• a declaration that the threat is unjustified;
  • an injunction against the continuance of the threat; and 
  • damages in respect of any loss sustained by the aggrieved.
It will continue to be a defence under the new s.70C (3) for the person who made the threat to show that the act in respect of which proceedings were threatened constitutes (or if done would constitute) an infringement of the patent.by reason of the threat.   Also, it will be a defence under s.70( (4)  for the person who made the threat to show that, despite having taken reasonable steps, he or she has not identified anyone who has made or imported or threatened to make or import a patented product, or used a patented process which is the subject of the threat, and that the person making the threat notified the recipient, before or at the time of making the threat, of the steps that he or she had  taken. 

Under the new s.70D (1) a lawyer or patent or trade mark attorney will no longer be liable for groundless threats provided the following conditions are met:
(a) in making the communication the lawyer or attorney was acting on the instructions of another person, and
(b) that other person is identified at the time the communication is made (see s.700D (3)).
A lawyer or attorney who relies on s.70D (1) must prove, if so required, that at the relevant time:
(a) he or she was acting as a professional advisor, and
(b) the conditions mentioned above were met.
The exculpation of a professional advisor does not exonerate his or her client and, of course, it does not excuse the advisor from a professional negligence claim by the client.

Clause 2 replaces s.21 of the Trade Marks Act 1994 with new sections 21, 21A, 21B, 21C, 21D, 21E and 21F. The effective provision will be s.21A (1) which provides:

"Subject to subsections (2) to (6), a threat of infringement proceedings made by any person is actionable by any person aggrieved by the threat."

S.21A (2) to (6) correspond to the new s.71A (2) to (5) of the Patents Act 1977 except that it will no longer be actionable to threaten infringement proceedings for an act other than
"(a) applying, or causing another person to apply, a sign to goods or their packaging,
(b) importing, for disposal, goods to which, or to the packaging of which, a sign has been applied, or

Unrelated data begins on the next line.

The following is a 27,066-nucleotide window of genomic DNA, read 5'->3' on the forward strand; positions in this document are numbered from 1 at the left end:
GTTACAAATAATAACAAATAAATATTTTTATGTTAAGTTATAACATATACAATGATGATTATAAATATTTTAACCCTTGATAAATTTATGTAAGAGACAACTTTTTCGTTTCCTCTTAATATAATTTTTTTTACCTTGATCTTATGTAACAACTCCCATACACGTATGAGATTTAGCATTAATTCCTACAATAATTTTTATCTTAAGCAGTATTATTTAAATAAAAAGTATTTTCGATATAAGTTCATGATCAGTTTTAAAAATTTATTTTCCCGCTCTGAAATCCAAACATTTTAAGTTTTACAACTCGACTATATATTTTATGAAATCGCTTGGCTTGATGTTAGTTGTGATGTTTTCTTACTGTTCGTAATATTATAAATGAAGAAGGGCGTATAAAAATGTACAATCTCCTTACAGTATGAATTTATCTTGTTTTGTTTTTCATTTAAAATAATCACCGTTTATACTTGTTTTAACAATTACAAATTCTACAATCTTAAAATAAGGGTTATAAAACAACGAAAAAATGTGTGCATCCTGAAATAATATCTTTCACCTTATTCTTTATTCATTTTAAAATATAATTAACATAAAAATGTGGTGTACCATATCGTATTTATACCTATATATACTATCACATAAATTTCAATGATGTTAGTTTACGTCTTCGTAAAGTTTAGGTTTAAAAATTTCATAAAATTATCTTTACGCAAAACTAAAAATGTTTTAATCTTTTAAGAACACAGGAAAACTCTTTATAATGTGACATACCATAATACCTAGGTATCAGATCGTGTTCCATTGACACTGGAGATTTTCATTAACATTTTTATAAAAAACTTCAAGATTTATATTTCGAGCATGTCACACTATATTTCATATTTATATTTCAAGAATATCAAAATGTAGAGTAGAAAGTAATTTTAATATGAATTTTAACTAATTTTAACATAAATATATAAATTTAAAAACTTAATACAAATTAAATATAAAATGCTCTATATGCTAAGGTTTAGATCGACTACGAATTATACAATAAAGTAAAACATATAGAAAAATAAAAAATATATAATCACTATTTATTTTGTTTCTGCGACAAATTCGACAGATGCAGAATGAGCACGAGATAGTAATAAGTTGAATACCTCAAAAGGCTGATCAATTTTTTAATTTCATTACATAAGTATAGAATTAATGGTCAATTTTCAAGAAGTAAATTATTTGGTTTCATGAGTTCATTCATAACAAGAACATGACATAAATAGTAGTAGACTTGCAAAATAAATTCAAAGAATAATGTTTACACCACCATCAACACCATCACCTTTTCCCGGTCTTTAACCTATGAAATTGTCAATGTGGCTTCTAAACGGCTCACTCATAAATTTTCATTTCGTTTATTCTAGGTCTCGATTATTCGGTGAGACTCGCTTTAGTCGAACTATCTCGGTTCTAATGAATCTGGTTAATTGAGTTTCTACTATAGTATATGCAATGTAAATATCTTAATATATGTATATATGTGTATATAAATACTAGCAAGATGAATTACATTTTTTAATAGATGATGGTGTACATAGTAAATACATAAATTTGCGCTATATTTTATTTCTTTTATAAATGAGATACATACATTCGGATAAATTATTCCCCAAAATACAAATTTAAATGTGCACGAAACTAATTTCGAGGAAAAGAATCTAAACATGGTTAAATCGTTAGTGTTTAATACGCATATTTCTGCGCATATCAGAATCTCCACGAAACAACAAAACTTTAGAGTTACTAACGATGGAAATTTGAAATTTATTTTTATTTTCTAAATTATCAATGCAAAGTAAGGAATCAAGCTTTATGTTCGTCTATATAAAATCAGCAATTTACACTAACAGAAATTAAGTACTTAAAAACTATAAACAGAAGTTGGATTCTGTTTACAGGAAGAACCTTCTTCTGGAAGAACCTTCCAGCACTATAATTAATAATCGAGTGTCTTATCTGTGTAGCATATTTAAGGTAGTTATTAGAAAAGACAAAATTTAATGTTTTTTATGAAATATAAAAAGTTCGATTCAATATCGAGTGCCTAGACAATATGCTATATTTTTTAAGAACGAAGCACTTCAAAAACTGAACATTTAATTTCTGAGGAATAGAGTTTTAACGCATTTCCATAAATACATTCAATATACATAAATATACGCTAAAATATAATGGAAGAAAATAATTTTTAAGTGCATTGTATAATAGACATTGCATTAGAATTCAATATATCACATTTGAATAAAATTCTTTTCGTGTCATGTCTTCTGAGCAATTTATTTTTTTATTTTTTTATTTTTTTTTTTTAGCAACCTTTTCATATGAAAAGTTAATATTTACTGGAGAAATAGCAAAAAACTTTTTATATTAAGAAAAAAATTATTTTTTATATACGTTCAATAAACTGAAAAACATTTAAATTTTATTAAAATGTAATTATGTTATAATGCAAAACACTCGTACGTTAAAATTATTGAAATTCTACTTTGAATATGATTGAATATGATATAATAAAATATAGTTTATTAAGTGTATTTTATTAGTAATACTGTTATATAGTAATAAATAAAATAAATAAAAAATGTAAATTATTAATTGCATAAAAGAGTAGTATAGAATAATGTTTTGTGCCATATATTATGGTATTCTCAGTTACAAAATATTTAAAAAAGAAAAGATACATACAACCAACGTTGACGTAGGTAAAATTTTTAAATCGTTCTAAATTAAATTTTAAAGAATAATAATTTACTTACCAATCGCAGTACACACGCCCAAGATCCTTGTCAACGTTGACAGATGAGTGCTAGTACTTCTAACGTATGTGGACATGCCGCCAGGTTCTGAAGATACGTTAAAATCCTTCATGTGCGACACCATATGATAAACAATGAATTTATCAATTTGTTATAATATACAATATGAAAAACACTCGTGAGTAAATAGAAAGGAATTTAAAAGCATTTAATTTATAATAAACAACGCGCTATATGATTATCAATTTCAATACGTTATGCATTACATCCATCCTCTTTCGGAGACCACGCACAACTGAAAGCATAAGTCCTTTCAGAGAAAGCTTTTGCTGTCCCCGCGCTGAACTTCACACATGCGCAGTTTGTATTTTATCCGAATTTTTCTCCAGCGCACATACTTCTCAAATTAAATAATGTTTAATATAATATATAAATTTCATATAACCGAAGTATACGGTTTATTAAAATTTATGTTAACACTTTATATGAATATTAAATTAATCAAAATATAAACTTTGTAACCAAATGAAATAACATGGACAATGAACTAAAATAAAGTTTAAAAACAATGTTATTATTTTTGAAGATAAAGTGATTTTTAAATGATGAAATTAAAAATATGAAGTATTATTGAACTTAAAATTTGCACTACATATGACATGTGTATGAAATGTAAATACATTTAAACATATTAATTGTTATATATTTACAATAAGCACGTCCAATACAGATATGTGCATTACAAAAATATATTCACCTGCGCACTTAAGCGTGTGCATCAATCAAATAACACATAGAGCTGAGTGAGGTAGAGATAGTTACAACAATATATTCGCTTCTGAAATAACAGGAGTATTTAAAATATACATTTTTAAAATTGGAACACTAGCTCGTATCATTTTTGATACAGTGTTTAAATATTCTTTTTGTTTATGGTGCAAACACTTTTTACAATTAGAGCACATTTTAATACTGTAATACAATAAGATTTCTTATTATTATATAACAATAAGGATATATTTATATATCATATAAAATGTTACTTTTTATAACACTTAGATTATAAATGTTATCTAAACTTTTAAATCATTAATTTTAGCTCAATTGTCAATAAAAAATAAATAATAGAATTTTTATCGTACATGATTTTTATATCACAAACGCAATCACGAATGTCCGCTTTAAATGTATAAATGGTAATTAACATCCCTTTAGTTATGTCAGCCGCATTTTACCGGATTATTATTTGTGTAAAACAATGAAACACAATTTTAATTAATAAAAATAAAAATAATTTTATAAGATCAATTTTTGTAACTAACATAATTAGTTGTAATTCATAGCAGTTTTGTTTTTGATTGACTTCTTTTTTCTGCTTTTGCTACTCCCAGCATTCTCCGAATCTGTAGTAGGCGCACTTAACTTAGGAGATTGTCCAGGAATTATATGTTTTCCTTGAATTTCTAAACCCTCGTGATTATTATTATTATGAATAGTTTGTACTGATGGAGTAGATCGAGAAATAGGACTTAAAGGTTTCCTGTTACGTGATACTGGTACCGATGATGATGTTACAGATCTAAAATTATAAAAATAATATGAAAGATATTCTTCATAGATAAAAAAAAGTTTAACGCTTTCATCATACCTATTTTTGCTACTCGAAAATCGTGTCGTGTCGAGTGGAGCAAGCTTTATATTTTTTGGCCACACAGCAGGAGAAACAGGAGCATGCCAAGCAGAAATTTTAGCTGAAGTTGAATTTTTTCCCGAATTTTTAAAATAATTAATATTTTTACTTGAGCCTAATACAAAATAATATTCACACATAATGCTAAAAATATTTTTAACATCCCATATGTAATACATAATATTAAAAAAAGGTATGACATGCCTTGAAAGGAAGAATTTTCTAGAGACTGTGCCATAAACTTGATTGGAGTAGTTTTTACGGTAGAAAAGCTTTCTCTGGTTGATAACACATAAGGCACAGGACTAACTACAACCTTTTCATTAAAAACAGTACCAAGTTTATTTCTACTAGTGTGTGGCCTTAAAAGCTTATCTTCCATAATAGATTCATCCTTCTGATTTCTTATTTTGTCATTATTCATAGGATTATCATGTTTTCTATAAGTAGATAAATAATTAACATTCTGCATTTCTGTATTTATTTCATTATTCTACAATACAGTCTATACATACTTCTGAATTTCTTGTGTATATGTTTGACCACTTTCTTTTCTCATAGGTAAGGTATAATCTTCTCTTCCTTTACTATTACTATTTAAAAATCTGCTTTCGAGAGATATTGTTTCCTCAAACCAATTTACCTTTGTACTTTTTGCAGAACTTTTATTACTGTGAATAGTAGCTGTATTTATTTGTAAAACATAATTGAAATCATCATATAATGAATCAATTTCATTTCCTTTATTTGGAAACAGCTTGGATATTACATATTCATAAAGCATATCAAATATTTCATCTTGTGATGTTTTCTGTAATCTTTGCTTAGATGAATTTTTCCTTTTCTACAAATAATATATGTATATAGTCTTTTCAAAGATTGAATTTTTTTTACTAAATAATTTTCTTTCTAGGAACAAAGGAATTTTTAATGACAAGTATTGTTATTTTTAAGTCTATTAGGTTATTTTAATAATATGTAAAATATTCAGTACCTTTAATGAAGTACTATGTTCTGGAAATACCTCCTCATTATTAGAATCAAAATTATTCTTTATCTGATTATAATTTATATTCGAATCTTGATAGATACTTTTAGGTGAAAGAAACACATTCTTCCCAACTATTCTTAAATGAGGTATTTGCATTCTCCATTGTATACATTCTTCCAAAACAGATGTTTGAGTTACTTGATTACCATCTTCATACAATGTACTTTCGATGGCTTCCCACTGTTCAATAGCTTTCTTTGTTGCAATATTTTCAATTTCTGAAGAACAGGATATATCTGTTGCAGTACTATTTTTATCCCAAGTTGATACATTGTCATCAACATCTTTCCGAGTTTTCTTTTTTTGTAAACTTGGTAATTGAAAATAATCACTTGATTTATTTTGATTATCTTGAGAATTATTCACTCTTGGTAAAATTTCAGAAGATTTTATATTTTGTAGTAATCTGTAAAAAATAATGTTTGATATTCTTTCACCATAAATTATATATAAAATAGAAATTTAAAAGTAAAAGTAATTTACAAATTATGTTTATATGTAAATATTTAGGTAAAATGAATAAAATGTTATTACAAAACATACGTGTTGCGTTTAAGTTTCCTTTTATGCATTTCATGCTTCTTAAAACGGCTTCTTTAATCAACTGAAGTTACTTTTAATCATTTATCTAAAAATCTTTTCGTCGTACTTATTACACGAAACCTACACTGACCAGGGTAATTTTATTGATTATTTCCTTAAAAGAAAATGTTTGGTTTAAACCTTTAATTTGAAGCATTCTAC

(c) supplying services under a sign"

provided that one or more of the above acts is also alleged.  As with s.71A (5), s.21A (6) will provide that a threat of infringement proceedings which is not an express threat will not be actionable if it is contained in a permitted communication. The definitions of permitted communication and permitted purpose set out in s.21B are the same as in s.70B. The remedies and defences in s.21C are similar to those in s.70C of the amended Patents Act 1977. A similar conditional exculpation of lawyers and attorneys is provided by s.21D.

Clause 3 of the bill amends reg. 6 of the Community Trade Mark Regulations by extending the new sections 21 to 21F to European Union Trade Marks.

Clause 4 (3) amends the Registered Designs Act 1949 by replacing s.26 with new sections 26, 26A, 26B, 26C, 26D, s.26E and s.26F. The new s.26A (1) provides:

"Subject to subsections (2) to (5), a threat of infringement proceedings made by any person is actionable by any person aggrieved by the threat."

S.26A (2) to (5) are similar to s.70A (2) to (5) of the amended Patents Act 1977. Once again, the definitions of permitted communication and permitted purpose set out in the new s.26B are similar to those in s.70B of the Patents Act 1977 and s.21B of the Trade Marks Act 1994 as amended. Remedies and defences similar to those provided by the Patents Act and Trade Marks Act, including the conditional exculpation of lawyers and attorneys, are provided by the new sections 26C and 26D of the Registered Designs Act 1949.

Clause 5 amends s.253 of the Copyright, Designs and Patents Act 1988 in much the same way as clause 2 amends the Trade Marks Act 1994.  S.253 of the 1988 Act is replaced by a new s.253 and a new s.253A to s.253E with provisions corresponding to s.21 to s.21E of the Trade Marks Act 1994.

Clause 6 amends reg. 2 of the Community Design Regulations 2005 by substituting new regs. 2, 2A, 2B, 2C, 2D, 2E and 2F for the existing reg. 2. These new regulations are structured in similarly to s.70  to s.70F of the Patents Act 1977 and s.26 to s.26F of the Registered Designs Act 1949 as amended.

The new Act will extend to the whole of the UK and can be extended to the Isle of Man or other territories by order in Council. The substantive provisions of the Act come into force on a day appointed by the Secretary of State.

If anyone wants to discuss this article or threats action in general, he or she may call me on 020 7404 5252 during office hours or send me a message through my contact form.

Comments

prof premraj pushpakaran writes --Great news that the Intellectual Property (Unjustified Threats) Bill has been passed through the parliament, which would introduce long-awaited reforms to the existing UK law on groundless threats for infringement of intellectual property rights!!!!

Popular posts from this blog

The Supreme Court's Judgment in Eli Lilly v Actavis UK Ltd and Others: how to understand it and why it is important

Cakes and Copyright

The Draft Patents (European Patent with Unitary Effect and Unified Patent Court) Order 2016